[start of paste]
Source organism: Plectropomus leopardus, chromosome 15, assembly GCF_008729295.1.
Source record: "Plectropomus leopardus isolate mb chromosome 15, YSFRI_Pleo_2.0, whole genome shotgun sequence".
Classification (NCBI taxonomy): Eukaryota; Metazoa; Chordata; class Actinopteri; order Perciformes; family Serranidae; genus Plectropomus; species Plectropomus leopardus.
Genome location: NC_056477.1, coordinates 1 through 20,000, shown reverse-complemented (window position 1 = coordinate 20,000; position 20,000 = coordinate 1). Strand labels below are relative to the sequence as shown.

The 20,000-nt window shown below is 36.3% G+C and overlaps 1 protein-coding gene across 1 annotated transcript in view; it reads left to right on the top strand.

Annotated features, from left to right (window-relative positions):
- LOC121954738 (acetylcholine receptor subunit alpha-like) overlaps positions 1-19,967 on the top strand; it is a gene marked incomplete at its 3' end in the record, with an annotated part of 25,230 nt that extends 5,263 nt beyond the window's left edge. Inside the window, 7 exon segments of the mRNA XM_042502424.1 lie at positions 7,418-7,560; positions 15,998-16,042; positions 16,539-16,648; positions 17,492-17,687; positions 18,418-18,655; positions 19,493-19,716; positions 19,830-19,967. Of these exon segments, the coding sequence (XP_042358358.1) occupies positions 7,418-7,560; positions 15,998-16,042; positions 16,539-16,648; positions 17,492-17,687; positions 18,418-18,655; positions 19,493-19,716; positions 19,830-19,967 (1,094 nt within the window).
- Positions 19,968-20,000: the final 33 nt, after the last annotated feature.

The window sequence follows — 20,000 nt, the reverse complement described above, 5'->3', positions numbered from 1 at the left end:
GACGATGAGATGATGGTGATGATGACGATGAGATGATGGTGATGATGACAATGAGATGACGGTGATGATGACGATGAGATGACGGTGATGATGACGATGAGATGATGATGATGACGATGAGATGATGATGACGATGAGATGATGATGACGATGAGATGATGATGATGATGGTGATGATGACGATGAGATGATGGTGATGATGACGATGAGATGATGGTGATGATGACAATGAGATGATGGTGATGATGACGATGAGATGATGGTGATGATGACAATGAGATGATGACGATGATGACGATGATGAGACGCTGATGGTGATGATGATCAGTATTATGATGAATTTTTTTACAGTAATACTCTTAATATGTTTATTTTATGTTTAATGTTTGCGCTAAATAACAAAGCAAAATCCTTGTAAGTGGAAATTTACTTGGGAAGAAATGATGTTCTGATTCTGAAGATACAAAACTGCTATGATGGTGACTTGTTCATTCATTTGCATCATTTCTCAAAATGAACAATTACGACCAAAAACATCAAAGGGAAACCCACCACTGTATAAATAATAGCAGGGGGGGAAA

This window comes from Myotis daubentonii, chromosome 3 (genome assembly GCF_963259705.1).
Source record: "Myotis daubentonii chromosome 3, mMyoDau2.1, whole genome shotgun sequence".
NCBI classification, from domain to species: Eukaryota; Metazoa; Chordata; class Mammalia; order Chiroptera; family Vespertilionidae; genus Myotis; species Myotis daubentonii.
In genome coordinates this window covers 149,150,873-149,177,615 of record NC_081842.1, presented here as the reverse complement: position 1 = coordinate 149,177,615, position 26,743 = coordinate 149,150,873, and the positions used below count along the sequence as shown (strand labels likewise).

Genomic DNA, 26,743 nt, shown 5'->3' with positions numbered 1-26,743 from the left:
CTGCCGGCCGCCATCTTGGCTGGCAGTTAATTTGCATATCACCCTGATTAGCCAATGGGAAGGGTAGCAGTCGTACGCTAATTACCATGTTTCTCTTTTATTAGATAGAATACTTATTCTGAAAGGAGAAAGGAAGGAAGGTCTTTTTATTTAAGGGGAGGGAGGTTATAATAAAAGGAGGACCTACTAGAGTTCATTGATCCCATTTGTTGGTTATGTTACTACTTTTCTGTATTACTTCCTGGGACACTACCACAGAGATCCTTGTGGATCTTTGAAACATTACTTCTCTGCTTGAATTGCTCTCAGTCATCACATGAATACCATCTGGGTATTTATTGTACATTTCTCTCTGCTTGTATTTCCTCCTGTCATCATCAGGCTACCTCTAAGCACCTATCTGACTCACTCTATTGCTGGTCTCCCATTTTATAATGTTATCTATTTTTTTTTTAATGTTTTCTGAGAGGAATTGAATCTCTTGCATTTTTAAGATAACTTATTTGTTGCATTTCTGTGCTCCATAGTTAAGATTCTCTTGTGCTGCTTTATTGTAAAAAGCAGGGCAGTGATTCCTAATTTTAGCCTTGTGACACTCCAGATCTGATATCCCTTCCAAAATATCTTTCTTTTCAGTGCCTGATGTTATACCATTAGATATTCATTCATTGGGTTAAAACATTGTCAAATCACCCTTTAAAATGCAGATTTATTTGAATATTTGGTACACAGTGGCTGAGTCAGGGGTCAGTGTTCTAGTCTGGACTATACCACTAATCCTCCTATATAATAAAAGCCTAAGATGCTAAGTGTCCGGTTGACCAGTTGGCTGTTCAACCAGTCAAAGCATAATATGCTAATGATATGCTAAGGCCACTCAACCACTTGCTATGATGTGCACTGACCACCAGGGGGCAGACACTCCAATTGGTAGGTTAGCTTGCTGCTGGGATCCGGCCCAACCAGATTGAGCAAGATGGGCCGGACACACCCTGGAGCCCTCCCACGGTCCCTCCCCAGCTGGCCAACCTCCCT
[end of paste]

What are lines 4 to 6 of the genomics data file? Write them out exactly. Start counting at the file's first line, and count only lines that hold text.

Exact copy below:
Genome location: NC_056477.1, coordinates 1 through 20,000, shown reverse-complemented (window position 1 = coordinate 20,000; position 20,000 = coordinate 1). Strand labels below are relative to the sequence as shown.

The 20,000-nt window shown below is 36.3% G+C and overlaps 1 protein-coding gene across 1 annotated transcript in view; it reads left to right on the top strand.

Annotated features, from left to right (window-relative positions):